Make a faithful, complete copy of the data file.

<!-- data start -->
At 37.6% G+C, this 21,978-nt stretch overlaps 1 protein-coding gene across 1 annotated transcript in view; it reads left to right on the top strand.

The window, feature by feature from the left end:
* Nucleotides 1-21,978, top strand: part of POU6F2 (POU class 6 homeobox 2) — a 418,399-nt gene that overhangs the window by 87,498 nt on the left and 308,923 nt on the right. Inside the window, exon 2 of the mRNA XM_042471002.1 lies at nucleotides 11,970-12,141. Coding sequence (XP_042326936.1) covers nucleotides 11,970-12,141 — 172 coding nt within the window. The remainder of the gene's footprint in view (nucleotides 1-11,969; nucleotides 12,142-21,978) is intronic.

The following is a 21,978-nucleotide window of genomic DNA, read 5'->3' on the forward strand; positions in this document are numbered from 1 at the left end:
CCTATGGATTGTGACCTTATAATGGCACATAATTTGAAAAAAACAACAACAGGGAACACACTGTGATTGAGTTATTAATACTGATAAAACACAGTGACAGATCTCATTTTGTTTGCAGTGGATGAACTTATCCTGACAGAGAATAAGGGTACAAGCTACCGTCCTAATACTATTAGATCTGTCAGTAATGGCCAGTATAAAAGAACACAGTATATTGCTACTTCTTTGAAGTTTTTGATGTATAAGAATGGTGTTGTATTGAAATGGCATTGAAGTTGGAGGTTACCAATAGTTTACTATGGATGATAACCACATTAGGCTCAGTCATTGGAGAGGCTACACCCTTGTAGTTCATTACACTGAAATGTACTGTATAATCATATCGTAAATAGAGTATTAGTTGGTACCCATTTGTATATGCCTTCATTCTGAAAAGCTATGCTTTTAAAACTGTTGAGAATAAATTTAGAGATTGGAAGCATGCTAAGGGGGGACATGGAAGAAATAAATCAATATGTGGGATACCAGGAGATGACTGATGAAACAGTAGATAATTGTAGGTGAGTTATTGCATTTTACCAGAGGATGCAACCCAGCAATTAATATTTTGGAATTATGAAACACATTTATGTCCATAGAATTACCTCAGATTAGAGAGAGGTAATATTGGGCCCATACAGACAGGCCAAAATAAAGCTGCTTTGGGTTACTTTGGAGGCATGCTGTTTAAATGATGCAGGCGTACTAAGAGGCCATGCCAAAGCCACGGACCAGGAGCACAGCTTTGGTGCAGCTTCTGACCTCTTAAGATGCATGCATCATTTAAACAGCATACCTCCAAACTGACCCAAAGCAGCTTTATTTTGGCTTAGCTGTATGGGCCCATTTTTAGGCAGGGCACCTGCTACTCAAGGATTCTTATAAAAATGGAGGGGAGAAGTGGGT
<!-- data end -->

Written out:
At 37.6% G+C, this 21,978-nt stretch overlaps 1 protein-coding gene across 1 annotated transcript in view; it reads left to right on the top strand.

The window, feature by feature from the left end:
* Nucleotides 1-21,978, top strand: part of POU6F2 (POU class 6 homeobox 2) — a 418,399-nt gene that overhangs the window by 87,498 nt on the left and 308,923 nt on the right. Inside the window, exon 2 of the mRNA XM_042471002.1 lies at nucleotides 11,970-12,141. Coding sequence (XP_042326936.1) covers nucleotides 11,970-12,141 — 172 coding nt within the window. The remainder of the gene's footprint in view (nucleotides 1-11,969; nucleotides 12,142-21,978) is intronic.

The following is a 21,978-nucleotide window of genomic DNA, read 5'->3' on the forward strand; positions in this document are numbered from 1 at the left end:
CCTATGGATTGTGACCTTATAATGGCACATAATTTGAAAAAAACAACAACAGGGAACACACTGTGATTGAGTTATTAATACTGATAAAACACAGTGACAGATCTCATTTTGTTTGCAGTGGATGAACTTATCCTGACAGAGAATAAGGGTACAAGCTACCGTCCTAATACTATTAGATCTGTCAGTAATGGCCAGTATAAAAGAACACAGTATATTGCTACTTCTTTGAAGTTTTTGATGTATAAGAATGGTGTTGTATTGAAATGGCATTGAAGTTGGAGGTTACCAATAGTTTACTATGGATGATAACCACATTAGGCTCAGTCATTGGAGAGGCTACACCCTTGTAGTTCATTACACTGAAATGTACTGTATAATCATATCGTAAATAGAGTATTAGTTGGTACCCATTTGTATATGCCTTCATTCTGAAAAGCTATGCTTTTAAAACTGTTGAGAATAAATTTAGAGATTGGAAGCATGCTAAGGGGGGACATGGAAGAAATAAATCAATATGTGGGATACCAGGAGATGACTGATGAAACAGTAGATAATTGTAGGTGAGTTATTGCATTTTACCAGAGGATGCAACCCAGCAATTAATATTTTGGAATTATGAAACACATTTATGTCCATAGAATTACCTCAGATTAGAGAGAGGTAATATTGGGCCCATACAGACAGGCCAAAATAAAGCTGCTTTGGGTTACTTTGGAGGCATGCTGTTTAAATGATGCAGGCGTACTAAGAGGCCATGCCAAAGCCACGGACCAGGAGCACAGCTTTGGTGCAGCTTCTGACCTCTTAAGATGCATGCATCATTTAAACAGCATACCTCCAAACTGACCCAAAGCAGCTTTATTTTGGCTTAGCTGTATGGGCCCATTTTTAGGCAGGGCACCTGCTACTCAAGGATTCTTATAAAAATGGAGGGGAGAAGTGGGT